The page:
Legislative lawyer: Secretary of state lacks authority to change initiative petition rules
SALEM — Secretary of State Dennis Richardson may lack the authority to change rules he has proposed for collecting initiative petition signatures in Oregon, according to a preliminary review by the Legislature's lawyers.
Richardson, a Republican, wants to allow petitioners to gather signatures while an official ballot title is still being drafted or remains in dispute. The ballot title is intended to be a neutral summary of what the initiative does.
Richardson says his intention is to stop opponents of an initiative from delaying signature gathering by filing a legal challenge of a ballot title's wording.
"The reason the secretary has proposed this rule is to empower grassroots activists and improve the democratic process," said Steve Elzinga, governmental and legal affairs director in the Secretary of State's Office. "It's unfortunate that the coalition of groups currently in power are opposing changes that will empower the people of Oregon."
Critics say such changes would reverse restrictions that the Oregon Legislature and Richardson's predecessors put in place in the past several years to combat signature fraud by paid petitioners.
"The idea … was you don't want people to gather signatures without a neutral title because that could potentially mislead the voters," said Rep. Dan Rayfield, D-Corvallis.
Rayfield, who is a lawyer, requested the opinion from Legislative Counsel on the proposed rule change.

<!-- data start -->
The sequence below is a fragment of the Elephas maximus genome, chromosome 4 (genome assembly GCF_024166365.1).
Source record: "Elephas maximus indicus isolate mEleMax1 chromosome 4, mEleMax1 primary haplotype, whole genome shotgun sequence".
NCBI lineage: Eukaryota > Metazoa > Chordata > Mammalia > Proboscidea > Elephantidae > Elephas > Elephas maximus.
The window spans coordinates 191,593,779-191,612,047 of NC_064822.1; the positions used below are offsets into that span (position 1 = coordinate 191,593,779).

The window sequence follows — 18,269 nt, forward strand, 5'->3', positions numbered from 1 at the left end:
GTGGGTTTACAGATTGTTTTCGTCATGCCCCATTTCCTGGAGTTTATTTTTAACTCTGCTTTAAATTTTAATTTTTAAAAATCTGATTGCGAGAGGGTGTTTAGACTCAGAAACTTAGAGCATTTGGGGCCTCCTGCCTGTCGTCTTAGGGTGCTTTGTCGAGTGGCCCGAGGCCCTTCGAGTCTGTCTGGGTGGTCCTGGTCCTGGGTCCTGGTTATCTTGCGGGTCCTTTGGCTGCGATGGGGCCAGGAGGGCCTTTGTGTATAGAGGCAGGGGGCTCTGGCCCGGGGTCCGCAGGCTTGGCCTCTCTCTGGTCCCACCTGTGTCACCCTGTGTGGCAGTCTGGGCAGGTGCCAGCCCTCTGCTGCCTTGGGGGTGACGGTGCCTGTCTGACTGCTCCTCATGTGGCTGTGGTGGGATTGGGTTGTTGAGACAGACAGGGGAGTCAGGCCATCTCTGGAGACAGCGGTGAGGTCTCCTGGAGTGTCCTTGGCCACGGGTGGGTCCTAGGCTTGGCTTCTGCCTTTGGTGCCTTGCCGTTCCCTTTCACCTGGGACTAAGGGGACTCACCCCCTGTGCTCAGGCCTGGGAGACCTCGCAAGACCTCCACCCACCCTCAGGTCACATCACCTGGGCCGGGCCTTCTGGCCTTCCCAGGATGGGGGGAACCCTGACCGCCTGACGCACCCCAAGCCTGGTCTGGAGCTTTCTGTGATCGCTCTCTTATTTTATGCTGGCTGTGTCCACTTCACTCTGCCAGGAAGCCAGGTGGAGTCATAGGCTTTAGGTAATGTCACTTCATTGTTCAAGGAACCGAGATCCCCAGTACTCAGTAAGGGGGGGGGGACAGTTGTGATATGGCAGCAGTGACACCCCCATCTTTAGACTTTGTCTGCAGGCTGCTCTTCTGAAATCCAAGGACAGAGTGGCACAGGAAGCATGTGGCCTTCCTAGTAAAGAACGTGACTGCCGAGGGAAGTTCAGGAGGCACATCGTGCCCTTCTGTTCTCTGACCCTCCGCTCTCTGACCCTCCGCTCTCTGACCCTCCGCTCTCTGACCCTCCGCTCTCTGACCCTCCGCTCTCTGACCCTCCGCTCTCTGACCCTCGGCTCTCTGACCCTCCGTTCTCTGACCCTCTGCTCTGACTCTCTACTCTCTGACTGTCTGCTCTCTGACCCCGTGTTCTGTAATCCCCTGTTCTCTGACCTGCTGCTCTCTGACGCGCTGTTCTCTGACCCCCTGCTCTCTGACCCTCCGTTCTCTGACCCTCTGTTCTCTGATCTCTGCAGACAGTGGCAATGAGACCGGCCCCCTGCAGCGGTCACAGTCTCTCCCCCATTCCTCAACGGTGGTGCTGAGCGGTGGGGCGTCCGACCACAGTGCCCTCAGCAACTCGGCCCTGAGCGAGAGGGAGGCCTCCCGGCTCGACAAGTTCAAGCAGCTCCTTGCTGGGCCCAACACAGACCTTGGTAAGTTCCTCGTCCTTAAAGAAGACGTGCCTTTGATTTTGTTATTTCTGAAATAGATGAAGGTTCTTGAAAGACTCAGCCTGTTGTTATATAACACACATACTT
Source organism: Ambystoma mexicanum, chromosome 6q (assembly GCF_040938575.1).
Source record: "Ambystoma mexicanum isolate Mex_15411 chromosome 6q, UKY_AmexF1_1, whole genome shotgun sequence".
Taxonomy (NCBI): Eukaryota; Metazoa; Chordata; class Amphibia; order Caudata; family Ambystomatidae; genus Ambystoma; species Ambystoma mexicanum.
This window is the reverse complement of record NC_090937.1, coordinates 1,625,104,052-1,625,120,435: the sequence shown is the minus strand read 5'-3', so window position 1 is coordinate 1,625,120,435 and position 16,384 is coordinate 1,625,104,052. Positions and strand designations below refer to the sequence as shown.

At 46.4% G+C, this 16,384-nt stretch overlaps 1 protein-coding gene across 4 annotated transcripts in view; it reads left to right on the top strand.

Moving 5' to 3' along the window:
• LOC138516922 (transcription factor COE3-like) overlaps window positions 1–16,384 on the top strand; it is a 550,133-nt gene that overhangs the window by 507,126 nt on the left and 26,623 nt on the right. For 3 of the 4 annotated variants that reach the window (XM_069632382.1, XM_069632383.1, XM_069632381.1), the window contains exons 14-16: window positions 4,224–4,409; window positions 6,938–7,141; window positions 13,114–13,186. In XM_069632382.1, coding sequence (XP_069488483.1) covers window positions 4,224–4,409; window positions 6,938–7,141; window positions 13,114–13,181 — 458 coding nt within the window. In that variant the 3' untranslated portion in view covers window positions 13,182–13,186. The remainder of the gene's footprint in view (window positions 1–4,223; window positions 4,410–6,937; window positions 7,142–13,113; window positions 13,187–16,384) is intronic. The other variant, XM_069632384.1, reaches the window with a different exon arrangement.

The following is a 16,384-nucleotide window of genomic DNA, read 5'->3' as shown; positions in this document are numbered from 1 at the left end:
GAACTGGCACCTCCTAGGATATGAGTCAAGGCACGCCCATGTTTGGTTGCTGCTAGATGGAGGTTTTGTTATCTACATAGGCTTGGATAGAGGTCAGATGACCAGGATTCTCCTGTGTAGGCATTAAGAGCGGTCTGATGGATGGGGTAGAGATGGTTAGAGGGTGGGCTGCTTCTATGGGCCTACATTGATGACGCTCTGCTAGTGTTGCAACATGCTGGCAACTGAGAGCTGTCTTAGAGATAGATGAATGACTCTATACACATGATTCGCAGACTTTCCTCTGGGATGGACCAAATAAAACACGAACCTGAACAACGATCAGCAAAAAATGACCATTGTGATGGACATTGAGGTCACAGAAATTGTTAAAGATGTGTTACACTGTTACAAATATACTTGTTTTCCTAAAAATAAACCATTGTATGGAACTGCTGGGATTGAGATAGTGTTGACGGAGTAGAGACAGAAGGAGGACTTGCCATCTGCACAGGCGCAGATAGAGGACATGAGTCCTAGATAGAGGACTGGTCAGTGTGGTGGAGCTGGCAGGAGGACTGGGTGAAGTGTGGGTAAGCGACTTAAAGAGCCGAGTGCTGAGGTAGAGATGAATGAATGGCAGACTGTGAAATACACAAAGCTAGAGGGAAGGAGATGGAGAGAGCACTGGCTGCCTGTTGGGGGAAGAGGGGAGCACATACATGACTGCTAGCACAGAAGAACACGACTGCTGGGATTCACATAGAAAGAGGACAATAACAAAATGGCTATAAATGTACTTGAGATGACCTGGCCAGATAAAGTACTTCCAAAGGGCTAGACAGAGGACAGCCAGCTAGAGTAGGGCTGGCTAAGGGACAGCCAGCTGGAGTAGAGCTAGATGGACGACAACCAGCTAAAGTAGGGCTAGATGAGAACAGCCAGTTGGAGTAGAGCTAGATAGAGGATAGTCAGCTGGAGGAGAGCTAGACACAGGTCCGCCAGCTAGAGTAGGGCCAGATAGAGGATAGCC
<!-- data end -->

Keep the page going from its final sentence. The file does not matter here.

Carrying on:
Richardson said his intention is that petitioners would have to show voters the full text of their initiative in place of the official ballot title.
Deputy Legislative Counsel Dan Gilbert issued a preliminary opinion that the proposed change may be outside the secretary of state's jurisdiction, because it would go against "legislative policy choice" on the signature gathering process.
The secretary of state's rulemaking authority is limited to administering legislatively enacted laws and policies and does not grant the secretary "authority to adopt administrative rules that alter legislative policy determinations," Gilbert wrote.
Elzinga said he is still reviewing Gilbert's analysis. However, Elzinga, Richardson and Elections Director Steve Trout, who are all lawyers, and two outside lawyers reviewed state law and concluded the secretary of state has authority to change the rule.
The two outside lawyers were Dan Meek of the Oregon Independent Party and Eric Winters, who champions conservative causes. Both men have been advocates of less restrictive policies that support grassroots democracy efforts.
The secretary of state did not seek an opinion from the Attorney General's Office, Elzinga said.
"Whenever we send a request to the attorney general, they bill us for their time so when there is something where it is clear we have legal authority, we don't send (a request)," he said.
More than 20 people commented on the proposed rule change Aug. 25 Another 80 comments have come in via email, Elzinga said.
Oregonians may submit comments on the proposed rule change until Sept. 14, after which Richardson can formally adopted it.
Rayfield said there is interest in challenging the rule in court if it moves forward, but opponents of the change are hopeful their formal comments will help Richardson "see the light."